In 2023, a blood test for detecting amyloid beta protein was developed and made available by a company called AD-Detect. They also created the ALZpath pTau217 assay, which is only available to researchers but allows them to detect this form of tau in a blood test.

This was made available, free of charge, to an international group of researchers based across Scandinavia, Europe, and the United States to determine how this assay compared to using cerebrospinal fluid to biomarkers used to detect Alzheimer’s disease.

Researchers looked at data from three sources — a cohort of individuals at risk of Alzheimer’s disease — and the other two were biobanks set up to investigate neurodegenerative conditions or aging and dementia. There were a total of 786 participants with a mean age of 66, including 504 female and 282 male participants.

Analysis of data showed that the assay was able to identify individuals in which there were abnormal levels of amyloid beta and tau but did not look at whether or not this correlated with the incidence of Alzheimer’s disease. Researchers tested the assay in conjunction with imaging data.

They found that the assay provided more accurate detection of hippocampal atrophy and was similar in its ability to detect abnormal levels of amyloid beta and tau as cerebrospinal fluid tests. This was the case across the three groups.

The authors said that the assay could detect abnormal levels of amyloid beta and tau in 80% of tested participants and that the remaining 20% would need confirmatory imaging or cerebrospinal fluid tests. They claimed this was more accurate than current diagnostic tools and could be used to identify people for early intervention with emerging pharmaceutical treatments designed to reduce amyloid buildup.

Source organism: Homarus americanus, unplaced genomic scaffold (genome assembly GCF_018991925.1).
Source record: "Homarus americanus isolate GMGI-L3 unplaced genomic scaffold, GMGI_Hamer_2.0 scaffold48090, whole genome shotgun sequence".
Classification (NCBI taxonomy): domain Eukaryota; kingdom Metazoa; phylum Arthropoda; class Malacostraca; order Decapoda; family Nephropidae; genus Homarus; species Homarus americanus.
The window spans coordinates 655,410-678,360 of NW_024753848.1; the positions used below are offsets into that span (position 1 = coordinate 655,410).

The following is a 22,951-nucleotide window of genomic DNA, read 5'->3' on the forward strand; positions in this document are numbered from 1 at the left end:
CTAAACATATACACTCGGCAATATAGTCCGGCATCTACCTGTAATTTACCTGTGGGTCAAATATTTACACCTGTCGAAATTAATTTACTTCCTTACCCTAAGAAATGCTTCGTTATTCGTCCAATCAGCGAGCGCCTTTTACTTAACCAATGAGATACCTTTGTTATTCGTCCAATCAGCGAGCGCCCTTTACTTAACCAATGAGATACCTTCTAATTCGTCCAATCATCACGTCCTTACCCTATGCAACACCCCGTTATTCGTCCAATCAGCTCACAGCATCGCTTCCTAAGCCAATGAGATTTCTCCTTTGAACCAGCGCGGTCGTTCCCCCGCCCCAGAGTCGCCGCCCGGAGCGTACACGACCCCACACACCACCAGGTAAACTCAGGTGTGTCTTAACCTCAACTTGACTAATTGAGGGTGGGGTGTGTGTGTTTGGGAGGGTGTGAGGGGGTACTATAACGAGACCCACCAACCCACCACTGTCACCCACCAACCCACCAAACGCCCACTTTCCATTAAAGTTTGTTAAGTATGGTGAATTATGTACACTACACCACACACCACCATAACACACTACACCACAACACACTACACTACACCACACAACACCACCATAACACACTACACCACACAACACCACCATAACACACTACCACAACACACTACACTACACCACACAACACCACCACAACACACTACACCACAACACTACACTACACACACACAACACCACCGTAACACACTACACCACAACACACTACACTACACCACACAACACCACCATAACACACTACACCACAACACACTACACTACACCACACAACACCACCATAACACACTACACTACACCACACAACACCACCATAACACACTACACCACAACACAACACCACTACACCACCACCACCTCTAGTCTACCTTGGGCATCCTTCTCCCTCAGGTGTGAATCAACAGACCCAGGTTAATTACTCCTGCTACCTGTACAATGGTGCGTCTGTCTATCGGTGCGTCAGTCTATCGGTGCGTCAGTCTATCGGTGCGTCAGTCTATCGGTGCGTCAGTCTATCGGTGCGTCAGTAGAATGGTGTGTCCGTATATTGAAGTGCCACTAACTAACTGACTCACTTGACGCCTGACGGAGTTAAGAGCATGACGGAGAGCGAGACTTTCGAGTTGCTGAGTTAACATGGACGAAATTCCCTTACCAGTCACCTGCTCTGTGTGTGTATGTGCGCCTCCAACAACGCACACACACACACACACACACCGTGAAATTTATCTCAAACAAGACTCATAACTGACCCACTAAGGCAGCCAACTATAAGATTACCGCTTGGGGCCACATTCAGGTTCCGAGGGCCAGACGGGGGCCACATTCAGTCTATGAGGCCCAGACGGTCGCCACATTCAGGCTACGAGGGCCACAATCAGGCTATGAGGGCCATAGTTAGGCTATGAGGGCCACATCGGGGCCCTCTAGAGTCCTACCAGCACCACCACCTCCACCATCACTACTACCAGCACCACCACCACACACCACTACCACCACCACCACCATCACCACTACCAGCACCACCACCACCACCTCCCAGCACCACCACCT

The makers of the assay reviewed the manuscript before it was submitted to the journal.

Dr. Clifford Segil, a neurologist at Providence Saint John’s Health Center in Santa Monica, CA, who was not involved in the research, told MNT that a blood test was not necessarily the answer for early detection. Dr. Segil said: “The authors noted there is no clear relationship to serum tau protein levels and cognitive complaints and therefore has no clinical utility for a neurologist or any physician to evaluate a patient with memory loss in 2024.”

“I strongly disagree, as a clinical neurologist who diagnoses and treats patients with cognitive complaints and memory loss, that blood biomarkers have any role in the clinical evaluation of patients with memory loss and dementia and would agree these may have a role in pharmaceutical drug trial enrollment as proposed by this paper.

[T]he goal to reduce Alzheimer’s diagnoses on advanced confirmatory tests is a pharmaceutical company goal and not a neurologist’s goal.”

– Dr. Segil

He warned there were risks with the approach proposed:

“If biomarkers are used millions of people will be diagnosed with Alzheimer’s Disease who may have no memory loss or cognitive impairment. A blood test for tau has no place to be used in a primary care physician’s office or a neurologist’s office in the clinical evaluation of patients with memory loss or cognitive impairment being evaluated for Alzheimer’s dementia. It will diagnose patients with Alzheimer’s dementia who are without memory loss and may never have memory loss.”